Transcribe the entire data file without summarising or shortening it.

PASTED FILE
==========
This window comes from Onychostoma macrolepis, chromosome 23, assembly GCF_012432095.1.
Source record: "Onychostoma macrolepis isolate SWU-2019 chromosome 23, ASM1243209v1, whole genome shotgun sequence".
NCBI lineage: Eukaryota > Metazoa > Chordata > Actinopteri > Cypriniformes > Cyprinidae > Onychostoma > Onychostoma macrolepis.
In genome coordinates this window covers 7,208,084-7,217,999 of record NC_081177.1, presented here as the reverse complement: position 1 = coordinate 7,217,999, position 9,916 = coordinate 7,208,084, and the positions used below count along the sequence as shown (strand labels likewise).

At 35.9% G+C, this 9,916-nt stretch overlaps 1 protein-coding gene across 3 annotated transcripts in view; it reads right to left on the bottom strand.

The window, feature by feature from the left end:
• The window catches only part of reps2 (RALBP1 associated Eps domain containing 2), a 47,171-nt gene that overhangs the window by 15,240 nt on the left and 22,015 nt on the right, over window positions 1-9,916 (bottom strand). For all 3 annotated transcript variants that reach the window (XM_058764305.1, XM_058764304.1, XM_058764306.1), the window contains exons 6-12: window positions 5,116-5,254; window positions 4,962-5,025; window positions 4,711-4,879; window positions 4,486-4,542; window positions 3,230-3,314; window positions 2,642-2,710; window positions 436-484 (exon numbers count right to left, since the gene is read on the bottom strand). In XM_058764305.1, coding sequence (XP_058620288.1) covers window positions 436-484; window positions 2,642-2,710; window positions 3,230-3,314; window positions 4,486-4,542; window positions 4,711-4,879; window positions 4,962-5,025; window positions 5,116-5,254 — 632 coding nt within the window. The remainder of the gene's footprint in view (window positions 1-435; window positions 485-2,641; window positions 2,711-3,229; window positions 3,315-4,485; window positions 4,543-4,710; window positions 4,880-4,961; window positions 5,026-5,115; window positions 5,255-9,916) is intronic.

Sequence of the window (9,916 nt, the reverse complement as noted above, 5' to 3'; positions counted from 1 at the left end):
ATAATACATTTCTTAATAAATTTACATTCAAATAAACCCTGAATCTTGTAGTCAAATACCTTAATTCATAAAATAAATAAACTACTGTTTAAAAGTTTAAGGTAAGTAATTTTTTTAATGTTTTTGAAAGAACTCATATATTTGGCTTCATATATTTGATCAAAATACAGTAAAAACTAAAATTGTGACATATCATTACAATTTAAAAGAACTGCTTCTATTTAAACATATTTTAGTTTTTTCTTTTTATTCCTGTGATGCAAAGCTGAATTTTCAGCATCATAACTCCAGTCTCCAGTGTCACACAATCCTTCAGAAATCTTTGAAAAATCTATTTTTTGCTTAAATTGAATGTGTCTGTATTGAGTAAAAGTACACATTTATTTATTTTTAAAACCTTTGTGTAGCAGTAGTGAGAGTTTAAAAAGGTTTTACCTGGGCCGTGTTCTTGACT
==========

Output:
This window comes from Onychostoma macrolepis, chromosome 23, assembly GCF_012432095.1.
Source record: "Onychostoma macrolepis isolate SWU-2019 chromosome 23, ASM1243209v1, whole genome shotgun sequence".
NCBI lineage: Eukaryota > Metazoa > Chordata > Actinopteri > Cypriniformes > Cyprinidae > Onychostoma > Onychostoma macrolepis.
In genome coordinates this window covers 7,208,084-7,217,999 of record NC_081177.1, presented here as the reverse complement: position 1 = coordinate 7,217,999, position 9,916 = coordinate 7,208,084, and the positions used below count along the sequence as shown (strand labels likewise).

At 35.9% G+C, this 9,916-nt stretch overlaps 1 protein-coding gene across 3 annotated transcripts in view; it reads right to left on the bottom strand.

The window, feature by feature from the left end:
• The window catches only part of reps2 (RALBP1 associated Eps domain containing 2), a 47,171-nt gene that overhangs the window by 15,240 nt on the left and 22,015 nt on the right, over window positions 1-9,916 (bottom strand). For all 3 annotated transcript variants that reach the window (XM_058764305.1, XM_058764304.1, XM_058764306.1), the window contains exons 6-12: window positions 5,116-5,254; window positions 4,962-5,025; window positions 4,711-4,879; window positions 4,486-4,542; window positions 3,230-3,314; window positions 2,642-2,710; window positions 436-484 (exon numbers count right to left, since the gene is read on the bottom strand). In XM_058764305.1, coding sequence (XP_058620288.1) covers window positions 436-484; window positions 2,642-2,710; window positions 3,230-3,314; window positions 4,486-4,542; window positions 4,711-4,879; window positions 4,962-5,025; window positions 5,116-5,254 — 632 coding nt within the window. The remainder of the gene's footprint in view (window positions 1-435; window positions 485-2,641; window positions 2,711-3,229; window positions 3,315-4,485; window positions 4,543-4,710; window positions 4,880-4,961; window positions 5,026-5,115; window positions 5,255-9,916) is intronic.

Sequence of the window (9,916 nt, the reverse complement as noted above, 5' to 3'; positions counted from 1 at the left end):
ATAATACATTTCTTAATAAATTTACATTCAAATAAACCCTGAATCTTGTAGTCAAATACCTTAATTCATAAAATAAATAAACTACTGTTTAAAAGTTTAAGGTAAGTAATTTTTTTAATGTTTTTGAAAGAACTCATATATTTGGCTTCATATATTTGATCAAAATACAGTAAAAACTAAAATTGTGACATATCATTACAATTTAAAAGAACTGCTTCTATTTAAACATATTTTAGTTTTTTCTTTTTATTCCTGTGATGCAAAGCTGAATTTTCAGCATCATAACTCCAGTCTCCAGTGTCACACAATCCTTCAGAAATCTTTGAAAAATCTATTTTTTGCTTAAATTGAATGTGTCTGTATTGAGTAAAAGTACACATTTATTTATTTTTAAAACCTTTGTGTAGCAGTAGTGAGAGTTTAAAAAGGTTTTACCTGGGCCGTGTTCTTGACT